But of course teachers are in many ways the first line of capitalism’s propaganda army: at least they are the first organized part of that army that many of us come across. So they cannot avoid the many inconsistencies and contradictions which are inherent in capitalist propaganda. I remember standing in the school playground in the thirties, in the rain, facing the flag on Empire Day, while the headteacher explained to us how lucky the other countries in the British Empire were that Britain was ruling over them. Then, when the war broke out in 1939, the head explained that we had to go to war to prevent one country ruling over other countries. What was very good when “we” did it was all wrong when others did it.
At the same time the teachers (although they would have indignantly refused to accept that they were part of “the working class”), were – as workers – under the constant strain of having to produce results in order to justify their salaries. One “Assembly”, at the beginning of morning school, when we had a religious service, as required by law, ended with the headmaster praying piously “And forgive us our trespasses, as we forgive them that trespass against us . . . Amen”. Then his face became red with anger, and he shouted – “I saw some boys out of my window yesterday playing round my car, and they deliberately scratched it! Who was it? Who was it? I’ll get them!” When the miserable miscreants had been terrorized into owning up, they were sent to the head’s study to be caned immediately after Assembly, and the head clearly had no idea that there was any discrepancy between praying “as we forgive them that trespass against us”, in theory, and his rampant desire for revenge, in practice.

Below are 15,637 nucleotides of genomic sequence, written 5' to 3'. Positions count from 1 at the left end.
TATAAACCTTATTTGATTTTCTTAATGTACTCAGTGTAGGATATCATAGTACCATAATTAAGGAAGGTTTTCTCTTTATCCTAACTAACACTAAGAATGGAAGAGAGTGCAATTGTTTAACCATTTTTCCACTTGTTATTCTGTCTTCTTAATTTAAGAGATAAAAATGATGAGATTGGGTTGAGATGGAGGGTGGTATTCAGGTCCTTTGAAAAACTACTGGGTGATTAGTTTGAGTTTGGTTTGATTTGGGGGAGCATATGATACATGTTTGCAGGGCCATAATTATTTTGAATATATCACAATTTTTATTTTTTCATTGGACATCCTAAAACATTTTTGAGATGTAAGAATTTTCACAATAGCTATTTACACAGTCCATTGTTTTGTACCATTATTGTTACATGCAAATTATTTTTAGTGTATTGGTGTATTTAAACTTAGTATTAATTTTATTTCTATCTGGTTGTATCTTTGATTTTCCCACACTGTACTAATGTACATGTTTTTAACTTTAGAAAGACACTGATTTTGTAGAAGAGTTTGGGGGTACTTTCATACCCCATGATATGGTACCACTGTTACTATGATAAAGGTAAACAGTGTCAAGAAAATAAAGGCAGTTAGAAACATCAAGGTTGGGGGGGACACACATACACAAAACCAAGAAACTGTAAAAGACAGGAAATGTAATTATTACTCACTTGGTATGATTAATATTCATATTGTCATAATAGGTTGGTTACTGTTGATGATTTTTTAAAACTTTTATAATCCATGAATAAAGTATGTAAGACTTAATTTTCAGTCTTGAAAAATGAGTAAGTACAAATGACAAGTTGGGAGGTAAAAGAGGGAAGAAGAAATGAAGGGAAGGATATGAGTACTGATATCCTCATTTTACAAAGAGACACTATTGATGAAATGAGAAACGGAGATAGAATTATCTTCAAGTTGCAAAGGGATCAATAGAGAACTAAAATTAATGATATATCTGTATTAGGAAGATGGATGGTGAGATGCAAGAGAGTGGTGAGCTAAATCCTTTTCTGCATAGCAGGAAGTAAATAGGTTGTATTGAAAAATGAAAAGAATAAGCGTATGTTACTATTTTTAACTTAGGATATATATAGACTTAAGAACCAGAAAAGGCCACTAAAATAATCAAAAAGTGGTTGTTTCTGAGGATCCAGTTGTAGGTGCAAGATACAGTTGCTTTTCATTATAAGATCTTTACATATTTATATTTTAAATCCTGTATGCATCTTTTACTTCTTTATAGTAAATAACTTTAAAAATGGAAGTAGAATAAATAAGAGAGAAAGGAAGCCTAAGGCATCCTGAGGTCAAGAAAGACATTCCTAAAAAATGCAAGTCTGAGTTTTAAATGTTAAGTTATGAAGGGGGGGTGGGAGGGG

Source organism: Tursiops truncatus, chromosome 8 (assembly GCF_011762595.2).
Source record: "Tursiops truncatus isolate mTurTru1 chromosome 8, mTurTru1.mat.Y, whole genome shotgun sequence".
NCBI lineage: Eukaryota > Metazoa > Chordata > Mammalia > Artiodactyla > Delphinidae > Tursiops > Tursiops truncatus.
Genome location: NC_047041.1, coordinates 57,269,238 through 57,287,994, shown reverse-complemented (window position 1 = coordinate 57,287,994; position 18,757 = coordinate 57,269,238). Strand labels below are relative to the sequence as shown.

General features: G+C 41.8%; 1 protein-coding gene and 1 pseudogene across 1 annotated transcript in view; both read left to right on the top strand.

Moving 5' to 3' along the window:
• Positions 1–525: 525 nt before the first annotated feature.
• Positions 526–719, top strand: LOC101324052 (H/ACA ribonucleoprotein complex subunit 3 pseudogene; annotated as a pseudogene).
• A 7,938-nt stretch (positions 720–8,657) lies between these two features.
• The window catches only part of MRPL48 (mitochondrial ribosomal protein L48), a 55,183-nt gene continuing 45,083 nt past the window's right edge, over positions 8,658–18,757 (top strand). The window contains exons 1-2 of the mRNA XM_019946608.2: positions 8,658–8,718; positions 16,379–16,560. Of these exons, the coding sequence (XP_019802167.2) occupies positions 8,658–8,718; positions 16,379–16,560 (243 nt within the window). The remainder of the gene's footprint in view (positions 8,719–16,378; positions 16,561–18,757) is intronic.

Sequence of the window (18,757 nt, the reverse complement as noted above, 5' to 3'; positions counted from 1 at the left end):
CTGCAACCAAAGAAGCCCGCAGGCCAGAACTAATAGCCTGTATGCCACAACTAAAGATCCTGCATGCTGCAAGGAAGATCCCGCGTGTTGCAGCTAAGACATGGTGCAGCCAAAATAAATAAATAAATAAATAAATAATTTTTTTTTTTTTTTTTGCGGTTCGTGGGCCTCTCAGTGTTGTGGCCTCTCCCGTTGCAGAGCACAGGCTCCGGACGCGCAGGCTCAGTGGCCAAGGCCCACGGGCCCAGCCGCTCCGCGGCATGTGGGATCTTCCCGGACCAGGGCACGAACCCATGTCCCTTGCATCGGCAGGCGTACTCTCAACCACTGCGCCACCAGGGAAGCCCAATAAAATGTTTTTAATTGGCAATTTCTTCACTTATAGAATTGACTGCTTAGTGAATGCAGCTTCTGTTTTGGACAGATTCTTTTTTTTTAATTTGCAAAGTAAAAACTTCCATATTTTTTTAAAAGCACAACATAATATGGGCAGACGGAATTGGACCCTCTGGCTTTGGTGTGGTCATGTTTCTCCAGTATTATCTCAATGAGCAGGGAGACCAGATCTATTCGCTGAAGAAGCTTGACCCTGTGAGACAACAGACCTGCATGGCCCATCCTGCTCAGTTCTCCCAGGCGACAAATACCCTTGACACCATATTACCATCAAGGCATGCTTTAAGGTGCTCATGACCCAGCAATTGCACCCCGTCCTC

It is strange that it is only the more vulnerable members of the human race, children, who are supposed to gain from being beaten. Why did not these Christian schools claim that the headmaster could beat the house-masters, and the house-masters beat the ordinary teachers? Or why shouldn’t all the teachers beat the parents who haven’t paid their bills on time? It is quite true that texts from the Book of Proverbs advocate the beating of children, but there is no reason to stop there. If these Christian schools insist on following biblical instructions, why don’t they insist on their right to execute from time to time some unfortunate eccentric old woman, on the ground that the Bible (Book of Exodus, chapter 22, verse 18) says “Thou shalt not suffer a witch to live”? Not to mention another half-dozen denunciations of witches and witchcraft in the Bible. And don’t say there aren’t any witches: how could the Bible mention witches, and lay down what ought to happen to them, if there weren’t any?